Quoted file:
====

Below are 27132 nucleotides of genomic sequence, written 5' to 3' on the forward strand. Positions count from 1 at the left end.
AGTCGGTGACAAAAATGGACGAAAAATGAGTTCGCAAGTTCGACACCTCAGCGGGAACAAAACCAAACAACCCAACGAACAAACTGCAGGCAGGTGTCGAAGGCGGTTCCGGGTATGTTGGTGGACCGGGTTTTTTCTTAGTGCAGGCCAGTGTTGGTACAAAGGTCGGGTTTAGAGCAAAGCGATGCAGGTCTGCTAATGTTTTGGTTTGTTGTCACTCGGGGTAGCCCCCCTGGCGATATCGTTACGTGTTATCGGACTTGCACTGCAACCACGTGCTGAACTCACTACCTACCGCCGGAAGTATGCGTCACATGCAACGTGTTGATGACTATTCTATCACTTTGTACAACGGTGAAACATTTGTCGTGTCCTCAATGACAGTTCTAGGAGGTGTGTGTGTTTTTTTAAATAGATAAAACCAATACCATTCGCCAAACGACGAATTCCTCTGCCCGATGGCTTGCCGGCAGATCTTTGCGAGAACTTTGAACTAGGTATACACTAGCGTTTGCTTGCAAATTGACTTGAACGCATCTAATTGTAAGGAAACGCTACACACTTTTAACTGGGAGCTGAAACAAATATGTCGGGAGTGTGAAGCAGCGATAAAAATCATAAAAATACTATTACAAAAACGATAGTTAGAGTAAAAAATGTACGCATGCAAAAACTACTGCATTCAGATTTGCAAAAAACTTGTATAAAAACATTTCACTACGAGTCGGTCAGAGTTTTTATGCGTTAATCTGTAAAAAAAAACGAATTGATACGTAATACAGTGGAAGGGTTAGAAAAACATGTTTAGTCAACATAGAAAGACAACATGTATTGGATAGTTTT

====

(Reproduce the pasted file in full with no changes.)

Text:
Below are 27132 nucleotides of genomic sequence, written 5' to 3' on the forward strand. Positions count from 1 at the left end.
AGTCGGTGACAAAAATGGACGAAAAATGAGTTCGCAAGTTCGACACCTCAGCGGGAACAAAACCAAACAACCCAACGAACAAACTGCAGGCAGGTGTCGAAGGCGGTTCCGGGTATGTTGGTGGACCGGGTTTTTTCTTAGTGCAGGCCAGTGTTGGTACAAAGGTCGGGTTTAGAGCAAAGCGATGCAGGTCTGCTAATGTTTTGGTTTGTTGTCACTCGGGGTAGCCCCCCTGGCGATATCGTTACGTGTTATCGGACTTGCACTGCAACCACGTGCTGAACTCACTACCTACCGCCGGAAGTATGCGTCACATGCAACGTGTTGATGACTATTCTATCACTTTGTACAACGGTGAAACATTTGTCGTGTCCTCAATGACAGTTCTAGGAGGTGTGTGTGTTTTTTTAAATAGATAAAACCAATACCATTCGCCAAACGACGAATTCCTCTGCCCGATGGCTTGCCGGCAGATCTTTGCGAGAACTTTGAACTAGGTATACACTAGCGTTTGCTTGCAAATTGACTTGAACGCATCTAATTGTAAGGAAACGCTACACACTTTTAACTGGGAGCTGAAACAAATATGTCGGGAGTGTGAAGCAGCGATAAAAATCATAAAAATACTATTACAAAAACGATAGTTAGAGTAAAAAATGTACGCATGCAAAAACTACTGCATTCAGATTTGCAAAAAACTTGTATAAAAACATTTCACTACGAGTCGGTCAGAGTTTTTATGCGTTAATCTGTAAAAAAAAACGAATTGATACGTAATACAGTGGAAGGGTTAGAAAAACATGTTTAGTCAACATAGAAAGACAACATGTATTGGATAGTTTT